Just as baseball is life to some, is math life? “No,” Morgan said, “it’s not that math is life. It’s that life is math. There’s math in everything. It’s a way of looking at the universe and seeing so much more of it. I’m just a math fan. When you like math, you like everything.”

While it’s up to individual organizations to decide how their hitters should run around the bases, should a baseball player choose Optimal Baserunner’s Path, it is legal, according to Carozza and Morgan, who researched the rules.
While Morgan and Johnson are optimistic the theory will catch on, Carozza is hesitant.

“I don’t think you’re ever going to convince a baseball player that if you hit the ball, his first couple of steps should be away from the field of play toward his own dugout,” said Carozza. “But it would be cool to see someone actually test it out.”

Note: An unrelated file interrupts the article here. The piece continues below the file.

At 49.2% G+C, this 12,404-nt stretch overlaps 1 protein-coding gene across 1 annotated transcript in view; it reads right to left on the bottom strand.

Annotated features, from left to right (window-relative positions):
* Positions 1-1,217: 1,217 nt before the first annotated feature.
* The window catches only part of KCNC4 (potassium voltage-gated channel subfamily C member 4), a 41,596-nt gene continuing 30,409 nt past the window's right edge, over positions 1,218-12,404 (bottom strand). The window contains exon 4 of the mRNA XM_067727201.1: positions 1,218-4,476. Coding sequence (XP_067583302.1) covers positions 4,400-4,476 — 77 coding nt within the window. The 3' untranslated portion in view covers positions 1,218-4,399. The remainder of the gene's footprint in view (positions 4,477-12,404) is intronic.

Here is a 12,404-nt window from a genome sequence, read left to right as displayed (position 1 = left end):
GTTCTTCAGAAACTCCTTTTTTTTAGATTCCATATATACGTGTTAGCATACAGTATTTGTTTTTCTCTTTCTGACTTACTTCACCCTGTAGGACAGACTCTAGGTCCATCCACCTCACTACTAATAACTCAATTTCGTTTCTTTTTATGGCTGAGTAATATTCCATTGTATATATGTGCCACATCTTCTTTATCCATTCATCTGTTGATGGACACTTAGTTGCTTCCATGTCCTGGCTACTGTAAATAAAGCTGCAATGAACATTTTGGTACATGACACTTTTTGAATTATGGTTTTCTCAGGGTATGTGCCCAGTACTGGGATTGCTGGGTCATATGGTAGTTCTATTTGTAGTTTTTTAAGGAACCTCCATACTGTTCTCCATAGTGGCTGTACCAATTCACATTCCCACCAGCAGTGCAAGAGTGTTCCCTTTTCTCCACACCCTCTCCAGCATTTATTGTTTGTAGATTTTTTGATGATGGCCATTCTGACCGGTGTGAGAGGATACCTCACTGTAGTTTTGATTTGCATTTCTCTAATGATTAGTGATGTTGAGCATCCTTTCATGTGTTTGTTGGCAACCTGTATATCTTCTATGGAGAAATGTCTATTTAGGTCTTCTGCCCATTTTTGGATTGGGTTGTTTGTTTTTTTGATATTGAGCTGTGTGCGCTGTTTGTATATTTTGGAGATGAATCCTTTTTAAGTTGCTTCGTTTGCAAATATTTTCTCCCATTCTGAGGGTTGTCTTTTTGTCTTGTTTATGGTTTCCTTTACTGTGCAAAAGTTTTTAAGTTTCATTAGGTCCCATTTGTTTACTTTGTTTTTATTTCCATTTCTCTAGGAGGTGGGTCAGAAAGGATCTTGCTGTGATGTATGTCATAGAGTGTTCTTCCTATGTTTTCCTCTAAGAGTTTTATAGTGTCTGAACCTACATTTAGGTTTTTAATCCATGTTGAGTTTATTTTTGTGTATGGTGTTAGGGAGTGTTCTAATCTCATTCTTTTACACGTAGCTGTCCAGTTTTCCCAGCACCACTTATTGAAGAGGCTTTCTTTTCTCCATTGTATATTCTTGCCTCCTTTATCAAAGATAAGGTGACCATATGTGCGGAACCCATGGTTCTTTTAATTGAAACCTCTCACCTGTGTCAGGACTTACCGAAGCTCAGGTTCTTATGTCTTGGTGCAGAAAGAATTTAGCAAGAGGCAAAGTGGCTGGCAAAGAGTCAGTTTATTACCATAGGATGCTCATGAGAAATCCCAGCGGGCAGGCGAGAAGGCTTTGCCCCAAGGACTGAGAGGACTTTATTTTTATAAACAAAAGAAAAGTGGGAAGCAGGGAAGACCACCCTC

“It’s out there now, in a number of people’s awareness,” Johnson said. “I would be delighted this baseball season to see some runners actually running off to the right, instead.”

“We haven’t heard from the major leagues yet, but I don’t see why they shouldn’t give this more attention,” said Morgan. “We’ll see what happens. By the next World Series, maybe they’ll let me in the booth there with them. Sometimes, math takes thousands of years to catch on. I’m in no hurry.”

Founded in 1793, Williams College is the second oldest institution of higher learning in Massachusetts. The college’s 2,000 students are taught by a faculty noted for the quality of their teaching and research, and the achievement of academic goals includes active participation of students with faculty in their research. Students' educational experience is enriched by the residential campus environment in Williamstown, Mass., which provides a host of opportunities for interaction with one another and with faculty beyond the classroom. Admission decisions are made regardless of a student’s financial ability, and the college provides grants and other assistance to meet the demonstrated needs of all who are admitted.